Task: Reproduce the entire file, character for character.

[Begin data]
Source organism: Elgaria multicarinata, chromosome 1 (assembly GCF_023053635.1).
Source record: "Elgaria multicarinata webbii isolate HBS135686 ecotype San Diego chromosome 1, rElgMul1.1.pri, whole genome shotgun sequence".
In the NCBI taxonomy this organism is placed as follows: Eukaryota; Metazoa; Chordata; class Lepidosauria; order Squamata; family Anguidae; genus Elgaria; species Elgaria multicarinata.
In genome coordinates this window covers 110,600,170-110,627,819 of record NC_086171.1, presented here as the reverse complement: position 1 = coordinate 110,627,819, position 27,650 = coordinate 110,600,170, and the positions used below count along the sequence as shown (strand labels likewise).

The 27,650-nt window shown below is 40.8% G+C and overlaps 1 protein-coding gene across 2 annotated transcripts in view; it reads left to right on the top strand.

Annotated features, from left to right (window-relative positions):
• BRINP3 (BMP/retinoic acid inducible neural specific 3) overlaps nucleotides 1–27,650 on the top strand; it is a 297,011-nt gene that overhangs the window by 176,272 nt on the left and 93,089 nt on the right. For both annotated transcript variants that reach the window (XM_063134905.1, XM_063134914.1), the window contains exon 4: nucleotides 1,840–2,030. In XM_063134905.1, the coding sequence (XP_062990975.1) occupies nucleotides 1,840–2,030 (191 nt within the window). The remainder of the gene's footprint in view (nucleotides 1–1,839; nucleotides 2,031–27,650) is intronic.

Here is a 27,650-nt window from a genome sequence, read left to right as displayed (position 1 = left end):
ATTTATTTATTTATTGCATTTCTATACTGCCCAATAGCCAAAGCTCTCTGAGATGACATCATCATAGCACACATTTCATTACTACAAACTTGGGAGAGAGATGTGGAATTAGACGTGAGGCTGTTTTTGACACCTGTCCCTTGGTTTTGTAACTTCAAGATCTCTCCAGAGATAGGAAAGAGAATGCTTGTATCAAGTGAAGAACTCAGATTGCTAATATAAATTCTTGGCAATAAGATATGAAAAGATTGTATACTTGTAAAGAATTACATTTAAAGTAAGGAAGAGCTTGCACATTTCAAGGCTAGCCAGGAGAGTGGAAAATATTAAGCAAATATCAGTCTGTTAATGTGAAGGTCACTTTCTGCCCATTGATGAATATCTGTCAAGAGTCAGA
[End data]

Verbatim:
Source organism: Elgaria multicarinata, chromosome 1 (assembly GCF_023053635.1).
Source record: "Elgaria multicarinata webbii isolate HBS135686 ecotype San Diego chromosome 1, rElgMul1.1.pri, whole genome shotgun sequence".
In the NCBI taxonomy this organism is placed as follows: Eukaryota; Metazoa; Chordata; class Lepidosauria; order Squamata; family Anguidae; genus Elgaria; species Elgaria multicarinata.
In genome coordinates this window covers 110,600,170-110,627,819 of record NC_086171.1, presented here as the reverse complement: position 1 = coordinate 110,627,819, position 27,650 = coordinate 110,600,170, and the positions used below count along the sequence as shown (strand labels likewise).

The 27,650-nt window shown below is 40.8% G+C and overlaps 1 protein-coding gene across 2 annotated transcripts in view; it reads left to right on the top strand.

Annotated features, from left to right (window-relative positions):
• BRINP3 (BMP/retinoic acid inducible neural specific 3) overlaps nucleotides 1–27,650 on the top strand; it is a 297,011-nt gene that overhangs the window by 176,272 nt on the left and 93,089 nt on the right. For both annotated transcript variants that reach the window (XM_063134905.1, XM_063134914.1), the window contains exon 4: nucleotides 1,840–2,030. In XM_063134905.1, the coding sequence (XP_062990975.1) occupies nucleotides 1,840–2,030 (191 nt within the window). The remainder of the gene's footprint in view (nucleotides 1–1,839; nucleotides 2,031–27,650) is intronic.

Here is a 27,650-nt window from a genome sequence, read left to right as displayed (position 1 = left end):
ATTTATTTATTTATTGCATTTCTATACTGCCCAATAGCCAAAGCTCTCTGAGATGACATCATCATAGCACACATTTCATTACTACAAACTTGGGAGAGAGATGTGGAATTAGACGTGAGGCTGTTTTTGACACCTGTCCCTTGGTTTTGTAACTTCAAGATCTCTCCAGAGATAGGAAAGAGAATGCTTGTATCAAGTGAAGAACTCAGATTGCTAATATAAATTCTTGGCAATAAGATATGAAAAGATTGTATACTTGTAAAGAATTACATTTAAAGTAAGGAAGAGCTTGCACATTTCAAGGCTAGCCAGGAGAGTGGAAAATATTAAGCAAATATCAGTCTGTTAATGTGAAGGTCACTTTCTGCCCATTGATGAATATCTGTCAAGAGTCAGA